How To Build A Datsun 510, A Lot:
Engine Swaps & Custom Everything Part 2

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With the entire drivetrain now tucked away in its Grigio Antares (the colour code of the engine bay) cloaked living quarters, the next obstacle was to make it communicate with the rest of the car. The drive shaft was the first hurdle. Having a flange instead of a slip yoke at the tranny side, and a traditional flange to meet the Subaru rear diff meant that the shaft would need to have a slip yoke in the middle of it in order to be installed and removed from the car. Traction in London took care of my unusual project with ease using OEM parts.

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The next step was to let the F20C clear its lungs. The intake was easy, some high heat motorsport ducting, a heat shield, and an air filter, and the engine could inhale. Exhaling took a little more work. Some research yielded that the factory header worked quite well! So my thinking was to use as much of the stock header as possible. The problem with using the stock header intact was twofold. First it was too long and would hang way, way below the floor of the car. Secondly, the pitman arm on the passenger side wanted to occupy to same area of space in the engine bay. Frankly I choose ability to steer over not modifying the header.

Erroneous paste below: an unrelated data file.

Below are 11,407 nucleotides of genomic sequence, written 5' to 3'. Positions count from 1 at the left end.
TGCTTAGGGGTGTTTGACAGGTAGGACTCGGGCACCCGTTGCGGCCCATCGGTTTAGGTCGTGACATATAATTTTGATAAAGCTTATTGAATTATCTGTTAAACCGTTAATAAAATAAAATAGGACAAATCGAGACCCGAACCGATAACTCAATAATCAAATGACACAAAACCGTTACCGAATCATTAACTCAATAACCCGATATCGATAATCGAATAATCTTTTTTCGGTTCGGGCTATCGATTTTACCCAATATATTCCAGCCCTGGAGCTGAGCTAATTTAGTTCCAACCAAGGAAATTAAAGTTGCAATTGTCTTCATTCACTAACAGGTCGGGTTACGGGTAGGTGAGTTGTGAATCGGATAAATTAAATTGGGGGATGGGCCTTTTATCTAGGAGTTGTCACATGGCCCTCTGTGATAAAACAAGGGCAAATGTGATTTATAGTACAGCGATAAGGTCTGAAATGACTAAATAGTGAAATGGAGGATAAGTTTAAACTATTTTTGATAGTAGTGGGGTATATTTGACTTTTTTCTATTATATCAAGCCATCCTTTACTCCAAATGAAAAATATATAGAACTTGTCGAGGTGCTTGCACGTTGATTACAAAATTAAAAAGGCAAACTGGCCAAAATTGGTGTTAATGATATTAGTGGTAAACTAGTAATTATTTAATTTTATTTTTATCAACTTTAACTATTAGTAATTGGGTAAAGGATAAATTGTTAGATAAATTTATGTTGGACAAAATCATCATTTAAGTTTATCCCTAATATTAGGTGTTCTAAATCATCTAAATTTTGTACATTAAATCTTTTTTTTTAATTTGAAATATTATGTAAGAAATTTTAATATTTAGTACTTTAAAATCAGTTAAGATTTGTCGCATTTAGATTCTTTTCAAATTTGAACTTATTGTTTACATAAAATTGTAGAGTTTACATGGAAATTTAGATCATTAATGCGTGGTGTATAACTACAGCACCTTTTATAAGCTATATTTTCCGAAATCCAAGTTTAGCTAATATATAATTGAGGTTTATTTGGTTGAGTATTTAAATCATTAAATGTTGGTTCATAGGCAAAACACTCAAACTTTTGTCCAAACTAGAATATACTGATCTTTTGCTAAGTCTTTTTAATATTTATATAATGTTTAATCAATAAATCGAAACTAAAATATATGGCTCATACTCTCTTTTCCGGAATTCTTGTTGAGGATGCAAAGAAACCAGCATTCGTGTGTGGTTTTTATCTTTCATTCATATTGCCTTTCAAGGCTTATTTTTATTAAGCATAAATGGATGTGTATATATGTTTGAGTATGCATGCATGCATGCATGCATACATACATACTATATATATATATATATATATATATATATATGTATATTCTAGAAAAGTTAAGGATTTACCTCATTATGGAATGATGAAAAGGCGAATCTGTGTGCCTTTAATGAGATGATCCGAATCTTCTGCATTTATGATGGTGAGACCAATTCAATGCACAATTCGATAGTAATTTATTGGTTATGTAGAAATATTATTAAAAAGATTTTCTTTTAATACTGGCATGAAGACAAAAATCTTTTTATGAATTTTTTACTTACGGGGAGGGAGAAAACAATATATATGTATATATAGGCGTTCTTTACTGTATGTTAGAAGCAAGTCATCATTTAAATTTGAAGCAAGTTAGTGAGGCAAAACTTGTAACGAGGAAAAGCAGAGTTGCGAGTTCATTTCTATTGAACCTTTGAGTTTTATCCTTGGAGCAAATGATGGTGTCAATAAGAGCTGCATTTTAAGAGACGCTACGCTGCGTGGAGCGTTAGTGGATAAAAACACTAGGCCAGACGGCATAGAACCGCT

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To make the header fit, I cut the secondaries off where they met the primaries, and fashioned an equal length remodel out of the same diameter tube; tucked that up into the transmission tunnel, and ran a little further towards the rear of the car rather than down towards the earth. This fit the car great and seemed to be the simplest option. The rest of the exhaust was a snap to put together using Vibrant stainless tubing, a Magnaflow resonator and a Magnaflow race muffler. For you shop guys or business owners wanting wholesale pricing on Vibrant, Magnaflow, and a massive lineup of other go-fast goodies, check out Turn14 Distribution. We have a lot of buddy’s who run race shops and they’ve all told us that T14 are unbeatable on price, delivery time, ease of ordering, and customer service.

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The wiring for the swap was taken care of by Ryan Maxwell. He used mostly the OEM harness, repining plugs, checking wires for integrity, and rewrapping it all in a chemical and heat resistant wrap. The stock ecu controls the engine through the harness and tells me all about what’s going on through basic electric AutoMeter ultra light gauges. We employed the stock immobilizer and key in the car, along with a couple other added anti-theft features.

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The car continued coming together after the first summer of “testing”. A six point roll cage appeared, as well as carpet, new Racequip belts, and a more complete interior. The first few track tests were exhilarating, 12+ years of waiting, dreaming, thinking, finally a reality. I couldn’t have been happier. Until I realized it was time to start getting serious about making this thing perform.